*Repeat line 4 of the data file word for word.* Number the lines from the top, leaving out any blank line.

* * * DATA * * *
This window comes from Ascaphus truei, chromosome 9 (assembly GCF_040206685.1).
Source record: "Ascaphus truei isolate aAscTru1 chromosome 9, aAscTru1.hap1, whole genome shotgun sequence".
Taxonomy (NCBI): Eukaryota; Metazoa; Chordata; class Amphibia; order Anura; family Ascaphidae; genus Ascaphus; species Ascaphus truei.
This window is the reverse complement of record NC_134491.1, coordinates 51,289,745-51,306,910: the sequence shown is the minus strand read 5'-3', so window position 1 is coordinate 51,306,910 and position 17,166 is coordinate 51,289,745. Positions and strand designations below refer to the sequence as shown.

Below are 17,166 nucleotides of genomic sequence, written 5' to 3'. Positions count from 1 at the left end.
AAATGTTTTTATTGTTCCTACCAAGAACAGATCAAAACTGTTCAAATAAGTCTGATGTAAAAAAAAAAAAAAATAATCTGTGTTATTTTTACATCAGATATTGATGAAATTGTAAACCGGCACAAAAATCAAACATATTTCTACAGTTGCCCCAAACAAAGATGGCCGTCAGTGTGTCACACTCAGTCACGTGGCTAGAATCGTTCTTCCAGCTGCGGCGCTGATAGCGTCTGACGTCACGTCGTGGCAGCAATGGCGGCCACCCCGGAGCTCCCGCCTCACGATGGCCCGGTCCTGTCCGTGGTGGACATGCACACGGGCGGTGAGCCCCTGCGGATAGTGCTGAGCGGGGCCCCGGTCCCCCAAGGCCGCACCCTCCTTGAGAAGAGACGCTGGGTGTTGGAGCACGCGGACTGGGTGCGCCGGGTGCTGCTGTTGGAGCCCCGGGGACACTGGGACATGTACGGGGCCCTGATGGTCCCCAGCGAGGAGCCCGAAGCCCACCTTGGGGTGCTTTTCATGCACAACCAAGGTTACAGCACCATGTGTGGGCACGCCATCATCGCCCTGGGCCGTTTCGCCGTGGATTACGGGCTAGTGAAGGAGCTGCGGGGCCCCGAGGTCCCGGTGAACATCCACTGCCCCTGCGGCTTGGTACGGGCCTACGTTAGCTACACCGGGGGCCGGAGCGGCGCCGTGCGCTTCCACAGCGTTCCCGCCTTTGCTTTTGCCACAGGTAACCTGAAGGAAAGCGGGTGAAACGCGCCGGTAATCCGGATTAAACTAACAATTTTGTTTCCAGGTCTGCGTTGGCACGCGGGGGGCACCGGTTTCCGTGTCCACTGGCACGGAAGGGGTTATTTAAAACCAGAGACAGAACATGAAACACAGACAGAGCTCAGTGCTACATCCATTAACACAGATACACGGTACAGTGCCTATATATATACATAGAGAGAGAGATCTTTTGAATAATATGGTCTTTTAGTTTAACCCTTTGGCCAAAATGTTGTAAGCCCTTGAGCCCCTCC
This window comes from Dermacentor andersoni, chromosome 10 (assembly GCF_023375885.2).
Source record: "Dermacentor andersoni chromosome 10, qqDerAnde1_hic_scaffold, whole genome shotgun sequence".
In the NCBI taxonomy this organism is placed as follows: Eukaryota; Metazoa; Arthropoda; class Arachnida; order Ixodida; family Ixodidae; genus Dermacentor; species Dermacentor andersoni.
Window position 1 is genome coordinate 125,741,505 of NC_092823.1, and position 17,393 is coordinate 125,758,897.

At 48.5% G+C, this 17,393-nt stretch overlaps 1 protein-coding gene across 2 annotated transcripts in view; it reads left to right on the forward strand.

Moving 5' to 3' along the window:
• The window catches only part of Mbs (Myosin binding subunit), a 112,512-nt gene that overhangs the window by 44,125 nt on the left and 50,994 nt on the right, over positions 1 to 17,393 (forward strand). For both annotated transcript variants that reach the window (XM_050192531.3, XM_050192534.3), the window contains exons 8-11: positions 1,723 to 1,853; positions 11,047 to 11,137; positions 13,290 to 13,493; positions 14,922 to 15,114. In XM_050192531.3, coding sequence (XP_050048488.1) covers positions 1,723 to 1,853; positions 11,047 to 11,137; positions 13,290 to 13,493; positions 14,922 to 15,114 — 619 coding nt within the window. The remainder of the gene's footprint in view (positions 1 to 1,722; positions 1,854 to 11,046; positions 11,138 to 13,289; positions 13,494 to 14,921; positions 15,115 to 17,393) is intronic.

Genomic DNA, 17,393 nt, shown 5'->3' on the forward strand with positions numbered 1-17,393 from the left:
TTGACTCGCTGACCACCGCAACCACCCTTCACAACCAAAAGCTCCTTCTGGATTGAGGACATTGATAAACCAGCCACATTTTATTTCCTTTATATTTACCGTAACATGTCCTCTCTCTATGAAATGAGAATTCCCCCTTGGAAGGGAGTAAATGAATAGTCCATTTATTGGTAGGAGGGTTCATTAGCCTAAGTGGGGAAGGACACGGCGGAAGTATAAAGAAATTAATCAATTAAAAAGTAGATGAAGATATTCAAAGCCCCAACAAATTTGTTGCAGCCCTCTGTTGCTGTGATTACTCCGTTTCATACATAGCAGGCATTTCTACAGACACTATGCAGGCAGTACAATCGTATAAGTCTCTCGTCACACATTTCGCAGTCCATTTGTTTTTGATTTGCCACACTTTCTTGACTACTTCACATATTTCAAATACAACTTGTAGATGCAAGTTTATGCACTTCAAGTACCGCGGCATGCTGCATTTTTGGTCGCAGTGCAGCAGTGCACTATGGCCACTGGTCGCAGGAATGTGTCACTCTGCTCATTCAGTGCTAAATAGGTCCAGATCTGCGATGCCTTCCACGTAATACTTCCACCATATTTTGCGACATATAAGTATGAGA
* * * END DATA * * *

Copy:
This window is the reverse complement of record NC_134491.1, coordinates 51,289,745-51,306,910: the sequence shown is the minus strand read 5'-3', so window position 1 is coordinate 51,306,910 and position 17,166 is coordinate 51,289,745. Positions and strand designations below refer to the sequence as shown.